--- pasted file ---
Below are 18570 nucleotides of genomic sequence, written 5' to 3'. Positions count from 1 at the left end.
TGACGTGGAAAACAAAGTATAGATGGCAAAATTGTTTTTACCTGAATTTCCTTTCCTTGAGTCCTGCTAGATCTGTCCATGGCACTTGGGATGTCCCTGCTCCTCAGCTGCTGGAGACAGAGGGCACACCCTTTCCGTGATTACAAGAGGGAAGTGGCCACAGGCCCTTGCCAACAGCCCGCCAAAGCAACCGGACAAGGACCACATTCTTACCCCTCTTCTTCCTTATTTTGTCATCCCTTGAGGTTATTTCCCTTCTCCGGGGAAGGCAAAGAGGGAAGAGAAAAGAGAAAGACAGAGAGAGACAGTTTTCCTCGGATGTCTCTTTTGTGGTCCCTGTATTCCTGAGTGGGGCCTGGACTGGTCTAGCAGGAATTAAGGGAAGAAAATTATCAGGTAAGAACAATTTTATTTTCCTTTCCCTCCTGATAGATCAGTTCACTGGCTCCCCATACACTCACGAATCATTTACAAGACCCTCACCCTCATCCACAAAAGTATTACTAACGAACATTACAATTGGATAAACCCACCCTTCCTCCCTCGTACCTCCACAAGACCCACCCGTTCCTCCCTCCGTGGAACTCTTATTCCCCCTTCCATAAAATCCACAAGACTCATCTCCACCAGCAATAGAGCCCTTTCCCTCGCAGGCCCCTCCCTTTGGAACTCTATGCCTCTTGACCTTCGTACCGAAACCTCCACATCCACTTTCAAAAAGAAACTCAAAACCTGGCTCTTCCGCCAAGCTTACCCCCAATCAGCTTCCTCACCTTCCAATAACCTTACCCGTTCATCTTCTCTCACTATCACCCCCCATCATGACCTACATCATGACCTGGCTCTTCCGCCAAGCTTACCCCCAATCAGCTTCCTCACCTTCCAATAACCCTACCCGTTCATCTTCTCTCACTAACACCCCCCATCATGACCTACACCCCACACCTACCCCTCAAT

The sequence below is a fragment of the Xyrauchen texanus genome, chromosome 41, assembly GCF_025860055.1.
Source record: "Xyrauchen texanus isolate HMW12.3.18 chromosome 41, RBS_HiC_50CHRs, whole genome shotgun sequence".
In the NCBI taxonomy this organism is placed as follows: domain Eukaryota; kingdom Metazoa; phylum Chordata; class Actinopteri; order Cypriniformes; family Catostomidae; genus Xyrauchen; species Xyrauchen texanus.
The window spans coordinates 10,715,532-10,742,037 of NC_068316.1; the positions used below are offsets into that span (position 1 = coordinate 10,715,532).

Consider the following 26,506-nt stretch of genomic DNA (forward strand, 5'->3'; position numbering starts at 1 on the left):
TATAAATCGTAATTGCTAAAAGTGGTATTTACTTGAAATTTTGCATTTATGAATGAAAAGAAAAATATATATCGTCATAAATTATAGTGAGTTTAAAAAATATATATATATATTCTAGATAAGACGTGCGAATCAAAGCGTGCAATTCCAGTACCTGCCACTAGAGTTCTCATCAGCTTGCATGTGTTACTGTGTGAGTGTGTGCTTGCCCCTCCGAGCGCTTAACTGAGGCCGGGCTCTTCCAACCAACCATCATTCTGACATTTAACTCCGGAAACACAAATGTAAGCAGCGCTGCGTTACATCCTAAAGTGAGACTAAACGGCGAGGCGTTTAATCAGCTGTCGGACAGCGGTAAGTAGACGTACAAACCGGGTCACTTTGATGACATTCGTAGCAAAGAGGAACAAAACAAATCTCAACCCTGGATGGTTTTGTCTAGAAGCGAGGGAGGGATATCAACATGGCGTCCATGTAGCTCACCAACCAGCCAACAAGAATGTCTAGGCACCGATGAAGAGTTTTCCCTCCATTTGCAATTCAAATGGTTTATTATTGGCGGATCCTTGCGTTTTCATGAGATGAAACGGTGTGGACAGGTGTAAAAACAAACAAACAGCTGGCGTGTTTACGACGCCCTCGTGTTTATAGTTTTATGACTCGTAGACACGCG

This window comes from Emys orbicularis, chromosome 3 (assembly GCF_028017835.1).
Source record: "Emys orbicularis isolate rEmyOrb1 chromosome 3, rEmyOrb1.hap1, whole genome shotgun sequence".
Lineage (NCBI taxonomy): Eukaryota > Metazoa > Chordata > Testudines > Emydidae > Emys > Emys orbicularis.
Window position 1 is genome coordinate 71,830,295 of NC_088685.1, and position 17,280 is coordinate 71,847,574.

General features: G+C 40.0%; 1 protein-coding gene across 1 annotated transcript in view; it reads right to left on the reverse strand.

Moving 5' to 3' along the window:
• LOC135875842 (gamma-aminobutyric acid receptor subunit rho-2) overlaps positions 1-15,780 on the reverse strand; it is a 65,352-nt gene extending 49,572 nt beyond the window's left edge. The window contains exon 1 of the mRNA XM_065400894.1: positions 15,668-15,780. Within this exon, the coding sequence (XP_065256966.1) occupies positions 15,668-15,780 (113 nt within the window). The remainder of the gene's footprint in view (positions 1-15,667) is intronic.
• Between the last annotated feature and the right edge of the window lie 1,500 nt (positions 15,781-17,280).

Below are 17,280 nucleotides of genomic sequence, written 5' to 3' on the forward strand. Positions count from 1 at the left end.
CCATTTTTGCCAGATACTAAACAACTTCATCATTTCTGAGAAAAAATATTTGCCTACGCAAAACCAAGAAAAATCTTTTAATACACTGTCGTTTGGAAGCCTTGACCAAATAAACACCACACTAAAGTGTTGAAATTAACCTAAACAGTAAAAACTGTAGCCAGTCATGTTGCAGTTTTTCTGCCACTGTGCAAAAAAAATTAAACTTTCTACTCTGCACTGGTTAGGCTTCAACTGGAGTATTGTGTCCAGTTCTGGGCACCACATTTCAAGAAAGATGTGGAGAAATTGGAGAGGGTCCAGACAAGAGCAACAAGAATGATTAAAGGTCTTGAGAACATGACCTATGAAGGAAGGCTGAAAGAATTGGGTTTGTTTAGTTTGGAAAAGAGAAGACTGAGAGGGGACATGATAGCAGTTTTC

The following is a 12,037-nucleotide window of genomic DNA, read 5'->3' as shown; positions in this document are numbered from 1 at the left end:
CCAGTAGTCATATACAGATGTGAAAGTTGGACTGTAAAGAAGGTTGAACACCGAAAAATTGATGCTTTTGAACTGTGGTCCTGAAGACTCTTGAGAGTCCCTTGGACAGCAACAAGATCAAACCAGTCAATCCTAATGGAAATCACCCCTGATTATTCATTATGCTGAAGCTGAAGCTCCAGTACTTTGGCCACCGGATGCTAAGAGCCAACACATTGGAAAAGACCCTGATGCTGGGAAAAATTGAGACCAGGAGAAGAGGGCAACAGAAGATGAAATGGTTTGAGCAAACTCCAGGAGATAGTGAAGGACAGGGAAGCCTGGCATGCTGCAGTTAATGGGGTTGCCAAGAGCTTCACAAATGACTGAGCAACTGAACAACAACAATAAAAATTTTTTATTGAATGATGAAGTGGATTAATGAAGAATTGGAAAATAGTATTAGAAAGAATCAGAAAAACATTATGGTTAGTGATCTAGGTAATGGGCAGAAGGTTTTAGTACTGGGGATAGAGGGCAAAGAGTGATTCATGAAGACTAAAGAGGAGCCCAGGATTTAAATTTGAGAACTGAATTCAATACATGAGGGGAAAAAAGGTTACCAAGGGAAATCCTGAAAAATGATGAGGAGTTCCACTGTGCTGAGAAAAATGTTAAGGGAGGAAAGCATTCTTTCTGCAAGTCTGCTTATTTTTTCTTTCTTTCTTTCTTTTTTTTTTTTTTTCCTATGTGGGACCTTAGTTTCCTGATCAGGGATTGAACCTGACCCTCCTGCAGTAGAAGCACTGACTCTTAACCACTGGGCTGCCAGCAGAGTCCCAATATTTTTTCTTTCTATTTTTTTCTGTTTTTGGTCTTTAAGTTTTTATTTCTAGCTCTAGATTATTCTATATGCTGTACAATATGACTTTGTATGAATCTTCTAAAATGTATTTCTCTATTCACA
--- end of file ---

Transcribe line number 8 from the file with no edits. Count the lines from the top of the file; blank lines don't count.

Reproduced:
TATAAATCGTAATTGCTAAAAGTGGTATTTACTTGAAATTTTGCATTTATGAATGAAAAGAAAAATATATATCGTCATAAATTATAGTGAGTTTAAAAAATATATATATATATTCTAGATAAGACGTGCGAATCAAAGCGTGCAATTCCAGTACCTGCCACTAGAGTTCTCATCAGCTTGCATGTGTTACTGTGTGAGTGTGTGCTTGCCCCTCCGAGCGCTTAACTGAGGCCGGGCTCTTCCAACCAACCATCATTCTGACATTTAACTCCGGAAACACAAATGTAAGCAGCGCTGCGTTACATCCTAAAGTGAGACTAAACGGCGAGGCGTTTAATCAGCTGTCGGACAGCGGTAAGTAGACGTACAAACCGGGTCACTTTGATGACATTCGTAGCAAAGAGGAACAAAACAAATCTCAACCCTGGATGGTTTTGTCTAGAAGCGAGGGAGGGATATCAACATGGCGTCCATGTAGCTCACCAACCAGCCAACAAGAATGTCTAGGCACCGATGAAGAGTTTTCCCTCCATTTGCAATTCAAATGGTTTATTATTGGCGGATCCTTGCGTTTTCATGAGATGAAACGGTGTGGACAGGTGTAAAAACAAACAAACAGCTGGCGTGTTTACGACGCCCTCGTGTTTATAGTTTTATGACTCGTAGACACGCG